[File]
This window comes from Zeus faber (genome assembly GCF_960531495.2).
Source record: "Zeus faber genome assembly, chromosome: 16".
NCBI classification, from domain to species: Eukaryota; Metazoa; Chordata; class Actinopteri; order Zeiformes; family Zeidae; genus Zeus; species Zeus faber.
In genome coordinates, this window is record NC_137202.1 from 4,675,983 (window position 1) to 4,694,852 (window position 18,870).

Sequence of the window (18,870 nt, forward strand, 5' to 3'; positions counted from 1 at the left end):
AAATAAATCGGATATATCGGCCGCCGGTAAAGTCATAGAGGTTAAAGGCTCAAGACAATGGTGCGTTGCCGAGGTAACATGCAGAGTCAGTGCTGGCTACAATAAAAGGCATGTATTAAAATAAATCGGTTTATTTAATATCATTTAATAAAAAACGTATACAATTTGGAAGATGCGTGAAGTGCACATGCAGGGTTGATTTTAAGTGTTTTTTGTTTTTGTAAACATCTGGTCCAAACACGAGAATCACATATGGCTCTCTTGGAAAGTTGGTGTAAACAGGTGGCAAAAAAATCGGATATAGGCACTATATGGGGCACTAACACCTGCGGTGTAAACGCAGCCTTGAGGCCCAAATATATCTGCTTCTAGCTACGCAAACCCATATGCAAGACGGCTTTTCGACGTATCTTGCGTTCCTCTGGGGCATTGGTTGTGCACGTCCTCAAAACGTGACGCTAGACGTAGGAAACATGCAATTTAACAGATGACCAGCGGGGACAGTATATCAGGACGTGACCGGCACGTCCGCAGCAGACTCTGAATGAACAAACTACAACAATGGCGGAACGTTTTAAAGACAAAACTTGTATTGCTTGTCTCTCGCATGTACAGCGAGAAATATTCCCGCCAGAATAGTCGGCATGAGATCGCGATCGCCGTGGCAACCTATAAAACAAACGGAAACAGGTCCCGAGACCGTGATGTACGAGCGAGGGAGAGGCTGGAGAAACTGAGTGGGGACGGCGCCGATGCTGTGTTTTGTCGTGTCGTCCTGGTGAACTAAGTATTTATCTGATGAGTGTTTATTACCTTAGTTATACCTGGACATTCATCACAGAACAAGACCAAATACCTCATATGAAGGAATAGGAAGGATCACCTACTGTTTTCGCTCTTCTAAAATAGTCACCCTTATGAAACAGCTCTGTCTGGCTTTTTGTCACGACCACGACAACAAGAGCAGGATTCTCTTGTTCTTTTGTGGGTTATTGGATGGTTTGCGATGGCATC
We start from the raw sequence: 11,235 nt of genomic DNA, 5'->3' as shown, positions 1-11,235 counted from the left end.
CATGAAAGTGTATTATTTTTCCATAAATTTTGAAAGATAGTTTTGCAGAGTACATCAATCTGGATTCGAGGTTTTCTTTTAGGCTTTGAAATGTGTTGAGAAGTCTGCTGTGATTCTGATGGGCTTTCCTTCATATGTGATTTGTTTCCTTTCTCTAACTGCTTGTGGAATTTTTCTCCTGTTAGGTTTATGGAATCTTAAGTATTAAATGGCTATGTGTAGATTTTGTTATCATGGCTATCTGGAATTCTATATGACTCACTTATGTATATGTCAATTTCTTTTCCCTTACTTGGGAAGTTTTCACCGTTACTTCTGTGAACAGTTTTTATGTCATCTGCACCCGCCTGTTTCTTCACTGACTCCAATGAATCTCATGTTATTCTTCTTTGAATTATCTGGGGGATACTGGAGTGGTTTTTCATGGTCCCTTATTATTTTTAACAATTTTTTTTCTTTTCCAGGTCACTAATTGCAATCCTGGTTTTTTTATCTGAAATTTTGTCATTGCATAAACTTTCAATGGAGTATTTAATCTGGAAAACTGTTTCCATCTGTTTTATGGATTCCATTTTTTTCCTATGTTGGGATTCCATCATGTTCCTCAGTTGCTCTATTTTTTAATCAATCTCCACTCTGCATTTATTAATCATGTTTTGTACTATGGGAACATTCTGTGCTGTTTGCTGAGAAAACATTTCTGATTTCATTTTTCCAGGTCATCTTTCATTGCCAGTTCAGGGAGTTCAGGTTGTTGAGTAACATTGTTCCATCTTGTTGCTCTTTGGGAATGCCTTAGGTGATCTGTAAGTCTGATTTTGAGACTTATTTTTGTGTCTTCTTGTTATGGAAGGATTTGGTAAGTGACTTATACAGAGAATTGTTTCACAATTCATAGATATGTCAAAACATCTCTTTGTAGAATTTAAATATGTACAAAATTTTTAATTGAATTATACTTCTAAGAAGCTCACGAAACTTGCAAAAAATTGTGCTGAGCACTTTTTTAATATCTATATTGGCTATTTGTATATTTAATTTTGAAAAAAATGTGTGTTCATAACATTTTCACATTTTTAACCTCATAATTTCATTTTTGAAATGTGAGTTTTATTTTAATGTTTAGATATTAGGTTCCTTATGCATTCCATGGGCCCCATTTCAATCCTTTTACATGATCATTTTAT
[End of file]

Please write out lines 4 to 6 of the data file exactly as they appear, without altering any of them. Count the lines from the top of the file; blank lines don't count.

In genome coordinates, this window is record NC_137202.1 from 4,675,983 (window position 1) to 4,694,852 (window position 18,870).

Sequence of the window (18,870 nt, forward strand, 5' to 3'; positions counted from 1 at the left end):
AAATAAATCGGATATATCGGCCGCCGGTAAAGTCATAGAGGTTAAAGGCTCAAGACAATGGTGCGTTGCCGAGGTAACATGCAGAGTCAGTGCTGGCTACAATAAAAGGCATGTATTAAAATAAATCGGTTTATTTAATATCATTTAATAAAAAACGTATACAATTTGGAAGATGCGTGAAGTGCACATGCAGGGTTGATTTTAAGTGTTTTTTGTTTTTGTAAACATCTGGTCCAAACACGAGAATCACATATGGCTCTCTTGGAAAGTTGGTGTAAACAGGTGGCAAAAAAATCGGATATAGGCACTATATGGGGCACTAACACCTGCGGTGTAAACGCAGCCTTGAGGCCCAAATATATCTGCTTCTAGCTACGCAAACCCATATGCAAGACGGCTTTTCGACGTATCTTGCGTTCCTCTGGGGCATTGGTTGTGCACGTCCTCAAAACGTGACGCTAGACGTAGGAAACATGCAATTTAACAGATGACCAGCGGGGACAGTATATCAGGACGTGACCGGCACGTCCGCAGCAGACTCTGAATGAACAAACTACAACAATGGCGGAACGTTTTAAAGACAAAACTTGTATTGCTTGTCTCTCGCATGTACAGCGAGAAATATTCCCGCCAGAATAGTCGGCATGAGATCGCGATCGCCGTGGCAACCTATAAAACAAACGGAAACAGGTCCCGAGACCGTGATGTACGAGCGAGGGAGAGGCTGGAGAAACTGAGTGGGGACGGCGCCGATGCTGTGTTTTGTCGTGTCGTCCTGGTGAACTAAGTATTTATCTGATGAGTGTTTATTACCTTAGTTATACCTGGACATTCATCACAGAACAAGACCAAATACCTCATATGAAGGAATAGGAAGGATCACCTACTGTTTTCGCTCTTCTAAAATAGTCACCCTTATGAAACAGCTCTGTCTGGCTTTTTGTCACGACCACGACAACAAGAGCAGGATTCTCTTGTTCTTTTGTGGGTTATTGGATGGTTTGCGATGGCATC